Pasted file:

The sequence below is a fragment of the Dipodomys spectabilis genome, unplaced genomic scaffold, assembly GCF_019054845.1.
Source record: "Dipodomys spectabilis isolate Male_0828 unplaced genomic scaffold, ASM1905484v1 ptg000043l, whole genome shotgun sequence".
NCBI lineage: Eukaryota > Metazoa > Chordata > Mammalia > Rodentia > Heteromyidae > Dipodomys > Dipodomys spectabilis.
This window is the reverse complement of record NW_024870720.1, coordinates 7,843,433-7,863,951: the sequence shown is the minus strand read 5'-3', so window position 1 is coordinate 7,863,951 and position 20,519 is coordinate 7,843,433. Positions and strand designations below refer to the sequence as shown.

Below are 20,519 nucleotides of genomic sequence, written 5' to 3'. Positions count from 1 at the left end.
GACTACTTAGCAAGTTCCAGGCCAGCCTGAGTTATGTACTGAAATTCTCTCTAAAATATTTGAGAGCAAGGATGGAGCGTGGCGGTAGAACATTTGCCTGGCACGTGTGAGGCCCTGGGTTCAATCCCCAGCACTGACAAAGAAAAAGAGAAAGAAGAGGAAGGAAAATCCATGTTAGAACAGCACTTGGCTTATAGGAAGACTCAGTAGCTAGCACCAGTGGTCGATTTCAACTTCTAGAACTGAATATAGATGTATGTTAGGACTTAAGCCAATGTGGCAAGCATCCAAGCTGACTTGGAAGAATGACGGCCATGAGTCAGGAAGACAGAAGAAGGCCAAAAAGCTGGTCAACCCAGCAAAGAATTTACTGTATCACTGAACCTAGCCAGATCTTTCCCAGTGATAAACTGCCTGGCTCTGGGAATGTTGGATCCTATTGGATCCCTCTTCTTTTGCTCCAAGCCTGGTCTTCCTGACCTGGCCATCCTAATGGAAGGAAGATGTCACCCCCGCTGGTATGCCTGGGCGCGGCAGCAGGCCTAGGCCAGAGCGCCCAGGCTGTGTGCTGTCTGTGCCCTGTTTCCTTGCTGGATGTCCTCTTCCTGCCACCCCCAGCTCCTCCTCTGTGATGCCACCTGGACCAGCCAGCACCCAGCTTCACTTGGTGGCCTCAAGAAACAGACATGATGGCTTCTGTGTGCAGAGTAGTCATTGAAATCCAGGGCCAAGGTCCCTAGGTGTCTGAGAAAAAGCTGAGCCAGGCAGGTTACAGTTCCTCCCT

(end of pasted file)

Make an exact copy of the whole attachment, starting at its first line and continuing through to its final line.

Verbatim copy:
The sequence below is a fragment of the Dipodomys spectabilis genome, unplaced genomic scaffold, assembly GCF_019054845.1.
Source record: "Dipodomys spectabilis isolate Male_0828 unplaced genomic scaffold, ASM1905484v1 ptg000043l, whole genome shotgun sequence".
NCBI lineage: Eukaryota > Metazoa > Chordata > Mammalia > Rodentia > Heteromyidae > Dipodomys > Dipodomys spectabilis.
This window is the reverse complement of record NW_024870720.1, coordinates 7,843,433-7,863,951: the sequence shown is the minus strand read 5'-3', so window position 1 is coordinate 7,863,951 and position 20,519 is coordinate 7,843,433. Positions and strand designations below refer to the sequence as shown.

Below are 20,519 nucleotides of genomic sequence, written 5' to 3'. Positions count from 1 at the left end.
GACTACTTAGCAAGTTCCAGGCCAGCCTGAGTTATGTACTGAAATTCTCTCTAAAATATTTGAGAGCAAGGATGGAGCGTGGCGGTAGAACATTTGCCTGGCACGTGTGAGGCCCTGGGTTCAATCCCCAGCACTGACAAAGAAAAAGAGAAAGAAGAGGAAGGAAAATCCATGTTAGAACAGCACTTGGCTTATAGGAAGACTCAGTAGCTAGCACCAGTGGTCGATTTCAACTTCTAGAACTGAATATAGATGTATGTTAGGACTTAAGCCAATGTGGCAAGCATCCAAGCTGACTTGGAAGAATGACGGCCATGAGTCAGGAAGACAGAAGAAGGCCAAAAAGCTGGTCAACCCAGCAAAGAATTTACTGTATCACTGAACCTAGCCAGATCTTTCCCAGTGATAAACTGCCTGGCTCTGGGAATGTTGGATCCTATTGGATCCCTCTTCTTTTGCTCCAAGCCTGGTCTTCCTGACCTGGCCATCCTAATGGAAGGAAGATGTCACCCCCGCTGGTATGCCTGGGCGCGGCAGCAGGCCTAGGCCAGAGCGCCCAGGCTGTGTGCTGTCTGTGCCCTGTTTCCTTGCTGGATGTCCTCTTCCTGCCACCCCCAGCTCCTCCTCTGTGATGCCACCTGGACCAGCCAGCACCCAGCTTCACTTGGTGGCCTCAAGAAACAGACATGATGGCTTCTGTGTGCAGAGTAGTCATTGAAATCCAGGGCCAAGGTCCCTAGGTGTCTGAGAAAAAGCTGAGCCAGGCAGGTTACAGTTCCTCCCT